Bring on Summer
For the urban straphanger who dreams of hanging 10…
Surfing in Wellfleet
By Rachel Slade
Let’s be frank: New England is not known as a surfing destination. The water is frigid and the season is short. The waves are notoriously unpredictable, tending toward ankle snappers, and great breaks can sometimes last less than an hour. There may be sharks of the great white variety, drawn to shore by our plentiful and no doubt delicious harbor seals. We also lack a singular location—a Cape Hatteras (North Carolina) or a North Shore (Hawaii)—to coalesce a surfing tribe.
Yet New Englanders are nothing if not intrepid. The tiny surf culture that thrives here consists of hardy men and women who might have crewed Nantucket’s whaling boats or Salem’s merchant ships in another age. On any given day in November, especially when a storm’s brewing, they get up before dawn, grab their super-thick wetsuits, load their boards into trucks, and head for…shhh. Surfers may swap war stories all day, every day, reminiscing about their finest rides and most epic wipeouts, but they won’t tell you where they’re heading right now. Because in the end, every New England surfer dreams of finding that one big, gnarly, kickass wave before anyone else, and riding it alone.
Beginners, on the other hand, just hope to stay on the board long enough to catch their first wave. That’s where Ryan Garcia and Andy Jacob, of Wellfleet’s Cape Side Surf School (“We’re here to keep you stoked”), come in.
Though not a complete neophyte (I’d gone out a few times in Costa Rica’s calm, warm waters), I wanted to try surfing in my native habitat, so I contacted Garcia and Jacob to set up a two-day lesson. They told me to bring nothing but sunscreen. And that’s how I ended up on Marconi Beach—wetsuit zipped up and “foamie” in hand—at 8 a.m. on a flawless blue-skied Tuesday at the end of August.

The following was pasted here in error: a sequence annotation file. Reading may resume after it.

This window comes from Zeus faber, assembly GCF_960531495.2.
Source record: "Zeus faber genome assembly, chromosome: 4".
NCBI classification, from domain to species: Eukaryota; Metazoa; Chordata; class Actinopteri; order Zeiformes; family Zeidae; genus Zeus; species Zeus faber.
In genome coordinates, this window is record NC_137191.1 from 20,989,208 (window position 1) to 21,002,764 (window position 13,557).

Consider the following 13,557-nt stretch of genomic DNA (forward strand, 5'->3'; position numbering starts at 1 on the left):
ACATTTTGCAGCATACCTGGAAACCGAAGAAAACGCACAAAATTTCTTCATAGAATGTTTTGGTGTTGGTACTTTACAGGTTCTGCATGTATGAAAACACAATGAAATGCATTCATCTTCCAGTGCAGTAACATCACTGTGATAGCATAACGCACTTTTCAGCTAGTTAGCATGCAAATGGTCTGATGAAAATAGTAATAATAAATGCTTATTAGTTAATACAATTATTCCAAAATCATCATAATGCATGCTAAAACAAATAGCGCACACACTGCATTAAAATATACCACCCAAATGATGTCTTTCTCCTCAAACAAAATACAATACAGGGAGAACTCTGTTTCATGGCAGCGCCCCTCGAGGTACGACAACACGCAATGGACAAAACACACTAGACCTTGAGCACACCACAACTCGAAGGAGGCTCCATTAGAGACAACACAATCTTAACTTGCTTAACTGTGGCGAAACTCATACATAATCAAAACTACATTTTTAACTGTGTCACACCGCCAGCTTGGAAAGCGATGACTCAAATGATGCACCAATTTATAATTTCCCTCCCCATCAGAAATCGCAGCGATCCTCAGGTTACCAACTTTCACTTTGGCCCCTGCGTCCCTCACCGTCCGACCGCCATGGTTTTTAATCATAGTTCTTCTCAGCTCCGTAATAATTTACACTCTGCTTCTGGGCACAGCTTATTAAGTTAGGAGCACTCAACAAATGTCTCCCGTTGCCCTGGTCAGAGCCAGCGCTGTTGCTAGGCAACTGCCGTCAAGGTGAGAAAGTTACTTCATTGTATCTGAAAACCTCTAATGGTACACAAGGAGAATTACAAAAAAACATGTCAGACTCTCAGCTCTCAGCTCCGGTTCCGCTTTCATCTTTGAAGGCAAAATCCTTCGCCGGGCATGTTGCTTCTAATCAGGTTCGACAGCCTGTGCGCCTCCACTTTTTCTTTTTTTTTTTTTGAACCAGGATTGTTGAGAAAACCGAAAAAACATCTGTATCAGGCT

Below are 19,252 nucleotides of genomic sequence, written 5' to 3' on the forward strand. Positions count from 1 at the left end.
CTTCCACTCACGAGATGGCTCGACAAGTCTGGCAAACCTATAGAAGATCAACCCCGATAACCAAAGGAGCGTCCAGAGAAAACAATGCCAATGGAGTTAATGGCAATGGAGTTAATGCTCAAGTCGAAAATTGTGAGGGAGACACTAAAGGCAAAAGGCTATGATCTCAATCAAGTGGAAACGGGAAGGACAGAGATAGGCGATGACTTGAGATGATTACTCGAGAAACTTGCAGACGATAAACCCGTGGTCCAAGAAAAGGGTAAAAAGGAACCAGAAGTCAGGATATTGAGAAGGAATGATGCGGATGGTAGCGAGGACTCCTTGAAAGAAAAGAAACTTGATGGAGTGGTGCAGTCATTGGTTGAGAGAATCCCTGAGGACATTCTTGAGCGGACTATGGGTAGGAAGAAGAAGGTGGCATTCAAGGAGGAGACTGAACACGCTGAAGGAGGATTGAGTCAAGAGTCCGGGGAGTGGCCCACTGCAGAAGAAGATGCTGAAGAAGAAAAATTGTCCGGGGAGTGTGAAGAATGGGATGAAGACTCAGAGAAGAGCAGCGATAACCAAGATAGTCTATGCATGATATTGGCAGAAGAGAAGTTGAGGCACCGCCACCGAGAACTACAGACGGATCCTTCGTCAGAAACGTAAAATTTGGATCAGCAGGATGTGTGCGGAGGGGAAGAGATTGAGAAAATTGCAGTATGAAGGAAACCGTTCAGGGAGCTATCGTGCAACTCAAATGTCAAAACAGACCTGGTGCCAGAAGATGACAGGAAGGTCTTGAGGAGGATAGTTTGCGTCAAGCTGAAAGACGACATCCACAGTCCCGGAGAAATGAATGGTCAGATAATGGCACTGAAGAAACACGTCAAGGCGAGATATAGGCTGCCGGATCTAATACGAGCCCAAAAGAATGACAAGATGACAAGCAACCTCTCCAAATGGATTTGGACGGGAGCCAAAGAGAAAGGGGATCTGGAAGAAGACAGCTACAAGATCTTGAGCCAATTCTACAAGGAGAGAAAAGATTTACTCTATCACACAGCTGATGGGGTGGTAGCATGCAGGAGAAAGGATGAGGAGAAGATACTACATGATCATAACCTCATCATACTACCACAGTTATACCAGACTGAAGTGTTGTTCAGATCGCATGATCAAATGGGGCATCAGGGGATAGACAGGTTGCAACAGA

Before we hit the water, Jacob explained that during winter storms, massive waves smack at the 30-foot-high dunes behind us, carving them away to create surf-forming sand banks below the ocean’s surface. Along with winds, the shapes of these ridges determine how waves form and break. Due to the constant churn of the mighty Atlantic, these conditions change every minute, and knowledgeable surfers can read the waves from shore to develop a game plan: where to head out, where to wait, when to ride.
Needless to say, much of Jacob’s erudition was lost on me, especially once we finally grabbed my foamie—a longboard made of nice soft stuff that won’t hurt you when it smacks you in the face—and headed into the surf. Damn! It was cold. The waves were merciless, too, rolling in one after the other, peaking clear over my head. Fortunately, I had Jacob, my kindly Surf Sherpa. He told me to lie down on the board and then guided me out. When he saw something he liked, he spun me around, gave me a push, and yelled, “Hop up!”
Yoga gals like me know the moves: updog (with toes curled under), then up to a shortened warrior-two pose. Now you’re surfing. Straight into shore.
After the ride ended, I rolled off, got a snoot full of fine Atlantic drink, grinned, and dragged my board back out toward my trusty Sherpa, wading in shoulder high. With both thumbs up, he hollered something like, “Yeah! Epic!” My grin broke into an all-out toothy smile.
After an hour, though, I began shivering like a Chihuahua and begged off. As I defrosted on the sun-kissed sand, still in my wetsuit (vacationers had filled in all around us wearing nothing more than bikinis), Garcia and Jacob talked surfing. Their speech was long and drawn out, a warm, relaxed, and welcoming cadence full of ’60s-era surf terms that lulled me into an endless-summer state of mind. I should just sell off everything and shack up in Baja. Or head to Indonesia.
After packing up, we brunched at the nearby Wicked Oyster, where Garcia ordered two breakfasts: huevos rancheros and strawberry waffles, plus a latte. I was surprisingly ravenous, too.
On the second day of lessons, Garcia took me out, and this time, I was ready: He brought a thicker wetsuit for me, plus booties and a hood. I lasted for hours in this getup, riding everything I could while savoring the Cape’s majesty from atop the muscular waves.
EAT: Fuel up on pancakes at the  Wicked Oyster (50 Main St., Wellfleet, thewickedo.com); post-surf, hit the outdoor raw bar Mac’s Shack (91 Commercial St., Wellfleet, macsseafood.com/restaurants/macs-shack) for local bivalves.
STAY: The  Colony of Wellfleet (640 Chequessett Neck Rd., Wellfleet, colonyofwellfleet.com) is a funky midcentury collection of cottages. It’s often fully booked, so if you miss out, head to the Holden Inn (140 Commercial St.,Wellfleet, theholdeninn.com).
SEE: Cape Side Surf School (capesidesurf.com) keeps it personal with small-group and private lessons on  Marconi Beach. —J.R.